There’s a bottomless pancake brunch happening in Manchester on Shrove Tuesday and it sounds absolutely brilliant.
Priced at just £12.50 for 90 minutes of unlimited pancakes and another £15 for non-stop drinks, if you think you can manage to eat your body weight in pancakes then this might just be for you.
Taking place at The Shack in Manchester’s Northern Quarter, pancakes will come loaded with everything from bacon and maple syrup to strawberries and cream, whilst drinks choices will include the likes of prosecco, mimosas, numerous beers, and a couple of different ciders.
Beer and cider drinkers can get stuck into a choice of Coors, Corona, Redstripe, Aspall or Shack fruit cider, and there’s also a cocktail upgrade option for those who want to go all-out.
Priced at £25 for the cocktail option, this will give you an hour and a half of bottomless pornstar martinis, frozen strawberry daiquiris, and your choice of house spirit mixers.
Further pancake topping choices include carmelised banana with caramel and Nutella, Lotus Biscoff and berries, or ‘OG pancakes with the option to add on buttermilk fried chicken for another £2.50.
Available at The Shack all day from 12-11pm or whilst pancakes last, you’ll need to book in advance in order to guarantee a seat there on the day.
An independent sports bar a the corner of High Street, when it’s not slinging gout pancakes The Shack is known for its live sports screenings, massive burgers and games – like pool tables, ping pong, beer pong and darts.
Split over three floors, it is open from 10am daily and typically serves its brunch until 1pm (pancake day being an exception).
On the ground floor, it’s all about casual dining, booth seating and private screens showing all the live sport you could desire.
Then downstairs in the basement, the sports bar and club space typically has residents playing tunes every weekend to bring the party vibes.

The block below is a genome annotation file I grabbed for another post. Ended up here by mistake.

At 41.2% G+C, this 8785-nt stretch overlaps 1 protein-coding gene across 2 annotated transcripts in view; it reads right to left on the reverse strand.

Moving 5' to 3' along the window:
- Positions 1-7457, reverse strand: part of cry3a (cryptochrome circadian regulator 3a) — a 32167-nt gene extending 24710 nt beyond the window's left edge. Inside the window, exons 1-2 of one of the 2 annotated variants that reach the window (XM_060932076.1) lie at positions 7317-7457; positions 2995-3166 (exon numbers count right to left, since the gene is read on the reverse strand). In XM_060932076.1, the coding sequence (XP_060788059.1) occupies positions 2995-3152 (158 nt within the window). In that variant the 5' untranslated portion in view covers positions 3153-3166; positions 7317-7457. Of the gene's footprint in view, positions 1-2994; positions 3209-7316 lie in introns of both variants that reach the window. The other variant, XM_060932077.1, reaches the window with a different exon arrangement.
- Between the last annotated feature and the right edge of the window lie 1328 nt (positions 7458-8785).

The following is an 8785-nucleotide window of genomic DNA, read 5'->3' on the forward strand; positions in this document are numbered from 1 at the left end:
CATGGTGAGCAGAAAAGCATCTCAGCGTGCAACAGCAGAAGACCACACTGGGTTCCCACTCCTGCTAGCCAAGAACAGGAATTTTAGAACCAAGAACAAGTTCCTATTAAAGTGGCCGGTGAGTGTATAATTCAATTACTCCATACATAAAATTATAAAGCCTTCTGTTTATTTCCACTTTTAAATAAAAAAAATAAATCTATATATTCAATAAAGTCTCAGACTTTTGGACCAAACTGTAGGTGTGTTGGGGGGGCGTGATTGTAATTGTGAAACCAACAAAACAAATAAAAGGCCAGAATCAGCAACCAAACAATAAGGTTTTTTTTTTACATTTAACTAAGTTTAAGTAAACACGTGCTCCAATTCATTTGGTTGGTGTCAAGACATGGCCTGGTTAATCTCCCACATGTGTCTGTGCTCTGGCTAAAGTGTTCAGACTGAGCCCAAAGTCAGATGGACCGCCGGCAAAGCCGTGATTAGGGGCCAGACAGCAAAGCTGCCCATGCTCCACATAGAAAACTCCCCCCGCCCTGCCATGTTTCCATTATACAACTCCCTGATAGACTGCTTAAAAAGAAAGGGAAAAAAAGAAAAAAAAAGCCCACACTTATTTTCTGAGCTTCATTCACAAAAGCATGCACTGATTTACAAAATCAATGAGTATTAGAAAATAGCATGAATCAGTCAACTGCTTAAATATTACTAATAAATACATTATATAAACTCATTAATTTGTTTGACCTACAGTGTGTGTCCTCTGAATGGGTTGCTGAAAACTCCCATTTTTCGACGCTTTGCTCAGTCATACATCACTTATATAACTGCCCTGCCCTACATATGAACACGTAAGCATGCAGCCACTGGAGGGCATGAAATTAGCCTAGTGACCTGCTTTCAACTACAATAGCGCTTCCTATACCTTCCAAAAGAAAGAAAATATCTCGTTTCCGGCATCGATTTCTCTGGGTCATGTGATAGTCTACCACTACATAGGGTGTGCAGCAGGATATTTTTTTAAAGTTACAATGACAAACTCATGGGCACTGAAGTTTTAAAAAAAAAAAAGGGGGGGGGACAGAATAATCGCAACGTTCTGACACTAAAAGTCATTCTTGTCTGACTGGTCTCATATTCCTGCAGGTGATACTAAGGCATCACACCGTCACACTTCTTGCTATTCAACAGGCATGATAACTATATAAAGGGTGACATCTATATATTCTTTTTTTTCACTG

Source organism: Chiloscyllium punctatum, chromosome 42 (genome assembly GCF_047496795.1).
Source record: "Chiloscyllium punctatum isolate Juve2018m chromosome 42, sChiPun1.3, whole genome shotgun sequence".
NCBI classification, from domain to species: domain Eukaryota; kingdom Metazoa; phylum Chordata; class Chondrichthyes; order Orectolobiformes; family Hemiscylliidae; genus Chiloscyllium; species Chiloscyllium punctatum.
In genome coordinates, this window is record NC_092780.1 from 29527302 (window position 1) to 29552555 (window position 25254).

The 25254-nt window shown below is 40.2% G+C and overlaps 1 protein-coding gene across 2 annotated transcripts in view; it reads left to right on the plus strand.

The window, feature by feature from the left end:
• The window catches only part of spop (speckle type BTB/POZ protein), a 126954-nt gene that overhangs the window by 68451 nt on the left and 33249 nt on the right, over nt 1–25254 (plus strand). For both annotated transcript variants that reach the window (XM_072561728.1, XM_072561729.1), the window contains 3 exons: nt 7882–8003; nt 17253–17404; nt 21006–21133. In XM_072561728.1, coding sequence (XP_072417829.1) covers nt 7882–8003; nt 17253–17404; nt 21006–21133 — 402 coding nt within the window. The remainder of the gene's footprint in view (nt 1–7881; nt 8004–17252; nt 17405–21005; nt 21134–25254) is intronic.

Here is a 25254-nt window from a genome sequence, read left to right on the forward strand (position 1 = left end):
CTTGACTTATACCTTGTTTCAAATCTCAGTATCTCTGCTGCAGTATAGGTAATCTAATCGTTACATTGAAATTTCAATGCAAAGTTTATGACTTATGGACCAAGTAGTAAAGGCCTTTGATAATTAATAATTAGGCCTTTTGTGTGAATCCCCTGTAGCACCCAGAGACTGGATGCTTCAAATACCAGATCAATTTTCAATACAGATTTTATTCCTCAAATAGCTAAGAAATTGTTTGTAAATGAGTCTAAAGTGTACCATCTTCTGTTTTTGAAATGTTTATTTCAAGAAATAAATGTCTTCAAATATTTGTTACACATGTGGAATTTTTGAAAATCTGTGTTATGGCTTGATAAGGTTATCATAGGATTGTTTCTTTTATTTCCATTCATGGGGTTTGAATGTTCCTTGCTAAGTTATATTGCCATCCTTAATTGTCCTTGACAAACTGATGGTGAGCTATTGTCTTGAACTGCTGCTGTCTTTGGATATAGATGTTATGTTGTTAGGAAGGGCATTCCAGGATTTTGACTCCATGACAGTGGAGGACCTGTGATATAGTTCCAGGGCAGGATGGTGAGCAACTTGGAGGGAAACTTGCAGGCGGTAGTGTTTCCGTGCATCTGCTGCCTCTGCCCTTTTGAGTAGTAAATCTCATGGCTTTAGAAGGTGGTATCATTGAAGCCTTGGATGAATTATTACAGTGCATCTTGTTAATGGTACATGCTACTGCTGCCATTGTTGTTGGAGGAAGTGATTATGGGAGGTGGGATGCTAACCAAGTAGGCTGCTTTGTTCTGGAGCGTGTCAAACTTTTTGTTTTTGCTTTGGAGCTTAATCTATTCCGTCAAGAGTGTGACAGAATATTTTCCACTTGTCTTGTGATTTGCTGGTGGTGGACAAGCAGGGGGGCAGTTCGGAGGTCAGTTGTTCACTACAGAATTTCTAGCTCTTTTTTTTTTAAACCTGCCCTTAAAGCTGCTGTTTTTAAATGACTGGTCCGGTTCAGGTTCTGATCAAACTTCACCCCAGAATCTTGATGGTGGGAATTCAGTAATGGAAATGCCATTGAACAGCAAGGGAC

To make a booking for the bottomless pancake brunch at The Shack, click here.
Feature image – The Shack MCR
‘Significant risk’ of UK gas shortages this winter, regulator warns
Energy regulator Ofgem has warned that the UK faces a ‘significant risk’ of gas shortages this winter.
According to reports in The Times, the regulator has unveiled concerns that the country could face blackouts over the coming months thanks to an undersupply of gas to Europe caused by Russia’s war with Ukraine.
Warning that a “gas supply emergency” could be looming ahead, the energy regulator has said that some gas-fired power plants could see their supplies cut off, which in turn would stop generators from producing electricity.
The alert comes just days before an expected update from the National Grid on the likelihood of countrywide power cuts this winter.
Responsing to arequest from SSE, which owns several gas power stations, Ofgem outlined what is set to be a huge issue of concern given that the UK relies on large gas plants to produce the biggest share of its electricity supply.
The regulator also pointed to rules that could see power plants penalised as a result of shortages, warning of a worst-case scenario that would see the “potential insolvency of gas-fired generators” caused by rules that require plants to pay huge charges if they fail to deliver on promised quotas.
Adding that the issue must be addressed to prevent a “significant impact on the safety and security of the electricity and/or gas systems”, the regulator echoed concerns now widespread in Europe as its comments followed a similar statement made by the International Energy Agency (IEA) this morning.
Europeans are already being told they must lower their thermostats and boilers in preparation in case gas supplies are cut off, with Paris-based agency IEA warning today that the EU must focus on getting underground gas reserve levels to 90% of capacity in case of a complete Russian supply shut-off.
Preparation are already being made in Europe with the German government having approved a set of energy-saving measures for the winter to limit use in public buildings. In France, meanwhile, companies have already been warned they may face energy rationing this winter.
Whilst the UK government is yet to announce any energey saving measures, Ofgem has said that it expect s“this winter to be more challenging than last year” and that it is taking “reasonable regulatory steps to mitigate and reduce the risks”.